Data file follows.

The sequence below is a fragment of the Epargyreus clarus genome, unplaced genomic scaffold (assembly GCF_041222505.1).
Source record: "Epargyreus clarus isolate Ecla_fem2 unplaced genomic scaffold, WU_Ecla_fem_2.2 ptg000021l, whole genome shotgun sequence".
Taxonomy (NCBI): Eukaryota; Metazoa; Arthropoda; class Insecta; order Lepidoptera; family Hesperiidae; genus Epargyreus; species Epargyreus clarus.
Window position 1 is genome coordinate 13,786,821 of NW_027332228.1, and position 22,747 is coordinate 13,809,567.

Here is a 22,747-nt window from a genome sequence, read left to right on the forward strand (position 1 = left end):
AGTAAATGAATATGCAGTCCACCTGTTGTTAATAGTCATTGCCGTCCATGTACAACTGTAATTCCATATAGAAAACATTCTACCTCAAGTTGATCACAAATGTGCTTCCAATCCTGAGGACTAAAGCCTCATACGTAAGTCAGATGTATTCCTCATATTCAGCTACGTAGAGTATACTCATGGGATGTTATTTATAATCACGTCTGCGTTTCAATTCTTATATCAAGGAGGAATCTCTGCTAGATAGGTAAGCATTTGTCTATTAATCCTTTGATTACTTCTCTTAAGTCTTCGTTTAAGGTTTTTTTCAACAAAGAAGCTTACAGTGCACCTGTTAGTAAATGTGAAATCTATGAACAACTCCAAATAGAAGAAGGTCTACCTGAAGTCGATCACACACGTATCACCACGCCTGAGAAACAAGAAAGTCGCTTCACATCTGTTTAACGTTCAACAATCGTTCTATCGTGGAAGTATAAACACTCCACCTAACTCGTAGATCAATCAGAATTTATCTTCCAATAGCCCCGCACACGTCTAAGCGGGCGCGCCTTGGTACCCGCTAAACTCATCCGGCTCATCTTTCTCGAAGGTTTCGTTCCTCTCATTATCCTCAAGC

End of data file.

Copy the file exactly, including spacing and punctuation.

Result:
The sequence below is a fragment of the Epargyreus clarus genome, unplaced genomic scaffold (assembly GCF_041222505.1).
Source record: "Epargyreus clarus isolate Ecla_fem2 unplaced genomic scaffold, WU_Ecla_fem_2.2 ptg000021l, whole genome shotgun sequence".
Taxonomy (NCBI): Eukaryota; Metazoa; Arthropoda; class Insecta; order Lepidoptera; family Hesperiidae; genus Epargyreus; species Epargyreus clarus.
Window position 1 is genome coordinate 13,786,821 of NW_027332228.1, and position 22,747 is coordinate 13,809,567.

Here is a 22,747-nt window from a genome sequence, read left to right on the forward strand (position 1 = left end):
AGTAAATGAATATGCAGTCCACCTGTTGTTAATAGTCATTGCCGTCCATGTACAACTGTAATTCCATATAGAAAACATTCTACCTCAAGTTGATCACAAATGTGCTTCCAATCCTGAGGACTAAAGCCTCATACGTAAGTCAGATGTATTCCTCATATTCAGCTACGTAGAGTATACTCATGGGATGTTATTTATAATCACGTCTGCGTTTCAATTCTTATATCAAGGAGGAATCTCTGCTAGATAGGTAAGCATTTGTCTATTAATCCTTTGATTACTTCTCTTAAGTCTTCGTTTAAGGTTTTTTTCAACAAAGAAGCTTACAGTGCACCTGTTAGTAAATGTGAAATCTATGAACAACTCCAAATAGAAGAAGGTCTACCTGAAGTCGATCACACACGTATCACCACGCCTGAGAAACAAGAAAGTCGCTTCACATCTGTTTAACGTTCAACAATCGTTCTATCGTGGAAGTATAAACACTCCACCTAACTCGTAGATCAATCAGAATTTATCTTCCAATAGCCCCGCACACGTCTAAGCGGGCGCGCCTTGGTACCCGCTAAACTCATCCGGCTCATCTTTCTCGAAGGTTTCGTTCCTCTCATTATCCTCAAGC